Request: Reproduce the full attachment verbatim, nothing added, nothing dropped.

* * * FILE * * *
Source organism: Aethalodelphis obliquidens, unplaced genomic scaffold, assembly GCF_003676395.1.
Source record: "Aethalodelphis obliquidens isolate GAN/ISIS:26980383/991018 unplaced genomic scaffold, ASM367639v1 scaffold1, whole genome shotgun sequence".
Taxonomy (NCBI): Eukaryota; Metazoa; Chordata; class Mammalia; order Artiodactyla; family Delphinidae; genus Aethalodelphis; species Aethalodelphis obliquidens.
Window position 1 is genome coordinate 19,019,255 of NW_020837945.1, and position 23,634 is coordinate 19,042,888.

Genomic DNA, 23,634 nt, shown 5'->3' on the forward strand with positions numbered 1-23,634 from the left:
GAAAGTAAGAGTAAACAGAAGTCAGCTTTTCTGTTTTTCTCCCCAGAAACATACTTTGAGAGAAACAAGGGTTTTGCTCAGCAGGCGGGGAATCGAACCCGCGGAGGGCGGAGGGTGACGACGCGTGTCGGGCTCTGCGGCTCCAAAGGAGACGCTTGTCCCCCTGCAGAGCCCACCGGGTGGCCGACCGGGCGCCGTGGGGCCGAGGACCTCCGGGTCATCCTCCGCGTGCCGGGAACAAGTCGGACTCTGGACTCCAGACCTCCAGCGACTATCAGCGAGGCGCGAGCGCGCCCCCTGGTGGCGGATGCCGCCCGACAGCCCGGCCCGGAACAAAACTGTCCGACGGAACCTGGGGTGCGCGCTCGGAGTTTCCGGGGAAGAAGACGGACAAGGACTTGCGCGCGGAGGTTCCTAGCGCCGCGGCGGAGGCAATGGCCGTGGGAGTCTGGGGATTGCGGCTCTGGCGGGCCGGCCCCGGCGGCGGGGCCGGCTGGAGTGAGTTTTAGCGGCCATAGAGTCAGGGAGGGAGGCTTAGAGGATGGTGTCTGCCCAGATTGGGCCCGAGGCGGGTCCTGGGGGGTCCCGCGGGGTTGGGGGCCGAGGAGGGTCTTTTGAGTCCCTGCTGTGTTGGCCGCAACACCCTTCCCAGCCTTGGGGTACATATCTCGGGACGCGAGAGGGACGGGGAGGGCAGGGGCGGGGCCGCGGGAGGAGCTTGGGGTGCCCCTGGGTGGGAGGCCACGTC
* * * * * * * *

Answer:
Source organism: Aethalodelphis obliquidens, unplaced genomic scaffold, assembly GCF_003676395.1.
Source record: "Aethalodelphis obliquidens isolate GAN/ISIS:26980383/991018 unplaced genomic scaffold, ASM367639v1 scaffold1, whole genome shotgun sequence".
Taxonomy (NCBI): Eukaryota; Metazoa; Chordata; class Mammalia; order Artiodactyla; family Delphinidae; genus Aethalodelphis; species Aethalodelphis obliquidens.
Window position 1 is genome coordinate 19,019,255 of NW_020837945.1, and position 23,634 is coordinate 19,042,888.

Genomic DNA, 23,634 nt, shown 5'->3' on the forward strand with positions numbered 1-23,634 from the left:
GAAAGTAAGAGTAAACAGAAGTCAGCTTTTCTGTTTTTCTCCCCAGAAACATACTTTGAGAGAAACAAGGGTTTTGCTCAGCAGGCGGGGAATCGAACCCGCGGAGGGCGGAGGGTGACGACGCGTGTCGGGCTCTGCGGCTCCAAAGGAGACGCTTGTCCCCCTGCAGAGCCCACCGGGTGGCCGACCGGGCGCCGTGGGGCCGAGGACCTCCGGGTCATCCTCCGCGTGCCGGGAACAAGTCGGACTCTGGACTCCAGACCTCCAGCGACTATCAGCGAGGCGCGAGCGCGCCCCCTGGTGGCGGATGCCGCCCGACAGCCCGGCCCGGAACAAAACTGTCCGACGGAACCTGGGGTGCGCGCTCGGAGTTTCCGGGGAAGAAGACGGACAAGGACTTGCGCGCGGAGGTTCCTAGCGCCGCGGCGGAGGCAATGGCCGTGGGAGTCTGGGGATTGCGGCTCTGGCGGGCCGGCCCCGGCGGCGGGGCCGGCTGGAGTGAGTTTTAGCGGCCATAGAGTCAGGGAGGGAGGCTTAGAGGATGGTGTCTGCCCAGATTGGGCCCGAGGCGGGTCCTGGGGGGTCCCGCGGGGTTGGGGGCCGAGGAGGGTCTTTTGAGTCCCTGCTGTGTTGGCCGCAACACCCTTCCCAGCCTTGGGGTACATATCTCGGGACGCGAGAGGGACGGGGAGGGCAGGGGCGGGGCCGCGGGAGGAGCTTGGGGTGCCCCTGGGTGGGAGGCCACGTC